LANDMARK: Shepherdstown Opera House
YEAR BUILT: c. 1910
The Shepherdstown Opera House was built as a “family theater” by Upton Scott Martin, who was the mayor of the town at the time. The Shepherdstown Register noted the first performance in August 1910 and for the next several years the entertainment was a mix of silent moving picture shows (projected with hand-cranked equipment) along with a variety of singers, dancers, and other traveling performers.
Clifford Musser, the editor and publisher of The Independent newspaper moved his printing equipment into the third floor of the building in April of 1914 and later that year he took on the management of the theater. In 1915, Musser and his wife Ada, along with their two sons, moved into a newly constructed apartment on the second floor of the building. The Musser family purchased the building in 1926 and soon thereafter updated the theater to show the newly introduced “talking films.”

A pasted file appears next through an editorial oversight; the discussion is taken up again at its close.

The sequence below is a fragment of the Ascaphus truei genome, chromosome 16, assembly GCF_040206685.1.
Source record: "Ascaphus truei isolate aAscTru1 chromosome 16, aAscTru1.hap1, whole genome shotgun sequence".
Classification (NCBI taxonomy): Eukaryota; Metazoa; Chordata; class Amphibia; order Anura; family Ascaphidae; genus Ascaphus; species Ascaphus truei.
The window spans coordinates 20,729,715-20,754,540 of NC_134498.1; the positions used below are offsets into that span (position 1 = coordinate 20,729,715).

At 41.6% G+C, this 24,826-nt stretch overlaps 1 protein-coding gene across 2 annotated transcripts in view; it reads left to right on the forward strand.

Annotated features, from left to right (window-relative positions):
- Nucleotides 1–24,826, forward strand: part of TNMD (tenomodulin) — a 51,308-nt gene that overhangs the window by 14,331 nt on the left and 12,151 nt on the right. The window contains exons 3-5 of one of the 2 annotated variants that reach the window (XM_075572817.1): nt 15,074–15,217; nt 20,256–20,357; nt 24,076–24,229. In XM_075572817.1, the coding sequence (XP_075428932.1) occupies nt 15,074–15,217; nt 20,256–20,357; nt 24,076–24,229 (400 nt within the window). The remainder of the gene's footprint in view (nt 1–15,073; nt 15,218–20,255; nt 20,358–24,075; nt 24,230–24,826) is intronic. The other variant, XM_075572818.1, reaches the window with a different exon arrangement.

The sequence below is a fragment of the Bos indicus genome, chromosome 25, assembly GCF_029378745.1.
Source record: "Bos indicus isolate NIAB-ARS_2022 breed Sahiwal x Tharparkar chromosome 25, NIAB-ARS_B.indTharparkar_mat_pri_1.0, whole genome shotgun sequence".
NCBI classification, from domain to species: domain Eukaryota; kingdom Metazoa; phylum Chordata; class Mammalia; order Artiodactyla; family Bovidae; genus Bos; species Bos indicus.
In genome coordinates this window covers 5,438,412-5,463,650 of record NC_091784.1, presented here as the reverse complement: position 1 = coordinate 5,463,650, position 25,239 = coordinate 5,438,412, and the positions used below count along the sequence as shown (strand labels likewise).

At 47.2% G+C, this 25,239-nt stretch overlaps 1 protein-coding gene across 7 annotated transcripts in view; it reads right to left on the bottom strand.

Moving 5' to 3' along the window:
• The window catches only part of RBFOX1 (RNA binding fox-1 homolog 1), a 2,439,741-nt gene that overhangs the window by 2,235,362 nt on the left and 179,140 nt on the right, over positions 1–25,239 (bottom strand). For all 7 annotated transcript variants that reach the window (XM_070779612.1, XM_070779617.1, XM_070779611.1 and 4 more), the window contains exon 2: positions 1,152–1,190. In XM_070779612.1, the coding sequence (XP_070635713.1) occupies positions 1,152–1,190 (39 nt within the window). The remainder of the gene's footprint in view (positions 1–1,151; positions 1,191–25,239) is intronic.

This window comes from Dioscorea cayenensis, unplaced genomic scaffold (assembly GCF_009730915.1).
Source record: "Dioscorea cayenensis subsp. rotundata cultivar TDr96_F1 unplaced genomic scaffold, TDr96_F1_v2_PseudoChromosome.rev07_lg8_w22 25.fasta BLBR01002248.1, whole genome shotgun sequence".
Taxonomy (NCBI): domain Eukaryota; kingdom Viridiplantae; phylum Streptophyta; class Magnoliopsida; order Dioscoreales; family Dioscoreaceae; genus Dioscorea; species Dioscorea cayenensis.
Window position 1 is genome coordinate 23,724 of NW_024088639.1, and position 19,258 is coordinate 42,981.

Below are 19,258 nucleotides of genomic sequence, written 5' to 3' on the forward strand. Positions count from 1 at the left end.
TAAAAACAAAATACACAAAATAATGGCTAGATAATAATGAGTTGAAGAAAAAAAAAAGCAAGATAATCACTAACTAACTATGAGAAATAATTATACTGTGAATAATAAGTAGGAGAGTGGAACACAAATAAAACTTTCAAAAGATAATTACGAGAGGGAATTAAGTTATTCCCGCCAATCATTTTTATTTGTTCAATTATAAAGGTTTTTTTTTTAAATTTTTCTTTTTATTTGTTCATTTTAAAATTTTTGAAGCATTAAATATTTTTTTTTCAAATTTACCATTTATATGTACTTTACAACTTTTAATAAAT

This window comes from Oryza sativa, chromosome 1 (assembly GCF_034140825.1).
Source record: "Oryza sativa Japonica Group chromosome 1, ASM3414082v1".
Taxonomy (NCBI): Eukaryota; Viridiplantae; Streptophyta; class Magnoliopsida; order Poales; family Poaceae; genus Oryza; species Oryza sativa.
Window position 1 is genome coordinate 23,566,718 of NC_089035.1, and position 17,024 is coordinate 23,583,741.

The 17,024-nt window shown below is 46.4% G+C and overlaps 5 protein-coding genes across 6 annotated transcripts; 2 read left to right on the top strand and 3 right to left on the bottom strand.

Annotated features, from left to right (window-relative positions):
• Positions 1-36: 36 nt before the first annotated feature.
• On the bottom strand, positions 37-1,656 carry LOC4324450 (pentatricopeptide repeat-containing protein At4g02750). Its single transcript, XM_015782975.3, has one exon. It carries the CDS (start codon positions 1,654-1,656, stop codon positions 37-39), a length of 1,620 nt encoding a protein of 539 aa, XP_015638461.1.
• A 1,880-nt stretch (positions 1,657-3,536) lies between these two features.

The theater went dark in May of 1957. With no air conditioning or public restrooms, it was likely not a very attractive venue for mid-century moviegoers. In 1987, Rusty and Pam Berry purchased the building and took on a multi-year project to reopen the theater in 1992. The current owners, Steve and Harriet Pearson, purchased the Opera House in 2018 and completed a full rehabilitation of the structure in 2023. More information about the history and current programming is available at OperaHouseLive.com